A doctor of chemistry testified that, in his opinion, a person who drank the amount of alcohol admitted to have been consumed by appellant would not have enough alcohol in his blood to make him an unsafe driver, and that sinus problems in pollen season can make you stuffy, sneezy, red-eyed and tired. Appellant's sister-in-law gave testimony corroborating that there was some construction near the sides of the road, which would cause debris to get on the road, and that appellant suffered from a pollen-aggravated sinus condition. Held:
1. Appellant asserts that there was insufficient evidence to support the DUI conviction. We disagree. On appeal the evidence must be viewed in the light most favorable to the verdict, and appellant no longer enjoys a presumption of innocence; moreover, on appeal this court determines evidence sufficiency and does not weigh the evidence or determine witness credibility. Smith v. State, 192 Ga. App. 768 (1) ( 386 S.E.2d 530); Watts v. State, 186 Ga. App. 358 (1) ( 366 S.E.2d 849). Review of the transcript in a light most favorable to the jury's verdict reveals ample evidence from which any rational trier of fact could have found beyond a reasonable doubt that appellant was guilty of the offenses of which he was convicted. Jackson v. Virginia, 443 U.S. 307 (99 SC 2781, 61 L.Ed.2d 560).
2. Appellant asserts the trial court erred in charging the jury on the State-administered breath test, "because there was considerable evidence at trial that the State-administered breath test did not accurately measure the defendant's blood-alcohol ratio, as required by OCGA § 40-6-392 (b)."
Appellant argues in his brief that the State presented no evidence in its brief to refute the testimony of the chemist that the intoximeter did not accurately measure the alcohol content of appellant's blood; and, that "[c]learly, the intent and requirements of [OCGA § 40-6-392] were not met. The trial court erred in admitted [sic] this evidence, such evidence was highly prejudicial to the appellant and should be reversed." (Emphasis supplied.) The argument presented by appellant does not support the above enumeration of error. Moreover, appellant does not present any argument or direct citation of authority in its brief in support of the above enumeration that the court erred in its charge to the court.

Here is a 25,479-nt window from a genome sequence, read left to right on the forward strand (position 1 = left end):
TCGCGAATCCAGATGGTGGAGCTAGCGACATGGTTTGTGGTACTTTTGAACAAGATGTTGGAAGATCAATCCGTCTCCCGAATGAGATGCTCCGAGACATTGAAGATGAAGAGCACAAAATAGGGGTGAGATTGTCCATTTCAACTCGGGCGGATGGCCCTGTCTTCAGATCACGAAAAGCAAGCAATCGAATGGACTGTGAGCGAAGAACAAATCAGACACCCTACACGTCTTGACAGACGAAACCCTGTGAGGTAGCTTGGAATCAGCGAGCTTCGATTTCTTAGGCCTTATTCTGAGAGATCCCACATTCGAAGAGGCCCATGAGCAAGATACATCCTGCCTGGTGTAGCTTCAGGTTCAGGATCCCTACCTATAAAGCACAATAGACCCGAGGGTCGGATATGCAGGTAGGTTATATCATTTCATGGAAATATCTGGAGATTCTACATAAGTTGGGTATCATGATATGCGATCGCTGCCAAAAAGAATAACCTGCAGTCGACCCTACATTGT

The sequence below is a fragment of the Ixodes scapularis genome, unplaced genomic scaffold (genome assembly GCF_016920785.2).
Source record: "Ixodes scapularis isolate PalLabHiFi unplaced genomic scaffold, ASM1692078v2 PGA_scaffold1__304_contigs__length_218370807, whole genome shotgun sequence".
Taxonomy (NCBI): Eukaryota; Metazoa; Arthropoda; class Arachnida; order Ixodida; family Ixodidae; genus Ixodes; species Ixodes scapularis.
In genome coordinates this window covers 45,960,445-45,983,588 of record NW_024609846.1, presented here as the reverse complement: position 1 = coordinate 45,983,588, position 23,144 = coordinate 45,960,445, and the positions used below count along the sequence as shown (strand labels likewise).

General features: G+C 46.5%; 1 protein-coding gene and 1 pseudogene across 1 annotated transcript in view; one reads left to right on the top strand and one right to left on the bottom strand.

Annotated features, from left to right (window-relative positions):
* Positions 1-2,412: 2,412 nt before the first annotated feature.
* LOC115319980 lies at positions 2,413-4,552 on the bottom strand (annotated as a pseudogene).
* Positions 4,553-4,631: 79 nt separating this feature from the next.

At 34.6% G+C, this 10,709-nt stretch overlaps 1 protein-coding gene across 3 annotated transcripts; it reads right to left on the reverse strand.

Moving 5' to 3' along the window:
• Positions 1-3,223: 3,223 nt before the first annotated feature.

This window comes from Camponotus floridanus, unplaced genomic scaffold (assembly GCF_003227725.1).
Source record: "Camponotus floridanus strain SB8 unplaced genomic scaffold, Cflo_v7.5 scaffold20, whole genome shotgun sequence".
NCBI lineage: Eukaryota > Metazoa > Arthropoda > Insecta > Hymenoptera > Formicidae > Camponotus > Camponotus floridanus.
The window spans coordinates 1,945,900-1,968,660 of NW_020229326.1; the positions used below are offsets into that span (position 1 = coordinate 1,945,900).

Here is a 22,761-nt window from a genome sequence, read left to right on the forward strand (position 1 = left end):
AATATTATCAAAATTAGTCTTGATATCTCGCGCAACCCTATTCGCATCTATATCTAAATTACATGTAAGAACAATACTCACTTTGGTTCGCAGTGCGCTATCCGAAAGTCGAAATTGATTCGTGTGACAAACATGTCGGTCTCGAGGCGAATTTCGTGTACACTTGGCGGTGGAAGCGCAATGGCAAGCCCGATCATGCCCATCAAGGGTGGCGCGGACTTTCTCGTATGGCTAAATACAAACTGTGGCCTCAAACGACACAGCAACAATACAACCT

"An enumeration of error cannot be enlarged at the appellate level by statements in the briefs of counsel to include issues not made in the enumeration. One cannot expand the scope of review or supply additional issues through a process of switching, shifting, and mending your hold." (Citations and punctuation omitted.) City of College Park v. Ga. Power Co., 188 Ga. App. 223-224 ( 372 S.E.2d 493); accord Nobles v. State, 191 Ga. App. 594, 599 (6) ( 382 S.E.2d 637). The above enumeration of error is without merit.
3. Appellant's remaining enumerations of error assert that the trial court erred in admitting in evidence the result of appellant's "breath test" (Intoximeter 3000 test) on the grounds specified in each of these enumerations.
It is well-established that harm as well as error must be shown to authorize a reversal by this court. Anderson v. State, 183 Ga. App. 313 (3) ( 358 S.E.2d 888). Examining the trial record in its totality, we find that, assuming but not finding error occurred in the admission of the intoximeter test evidence for each of the reasons asserted by appellant, it is highly probable that the error did not contribute to the judgment, and accordingly any such error would have been harmless. Johnson v. State, 238 Ga. 59, 61 ( 230 S.E.2d 869). Appellant's enumerations of error are without merit.
Judgment affirmed. Banke, P. J., and Cooper, J., concur.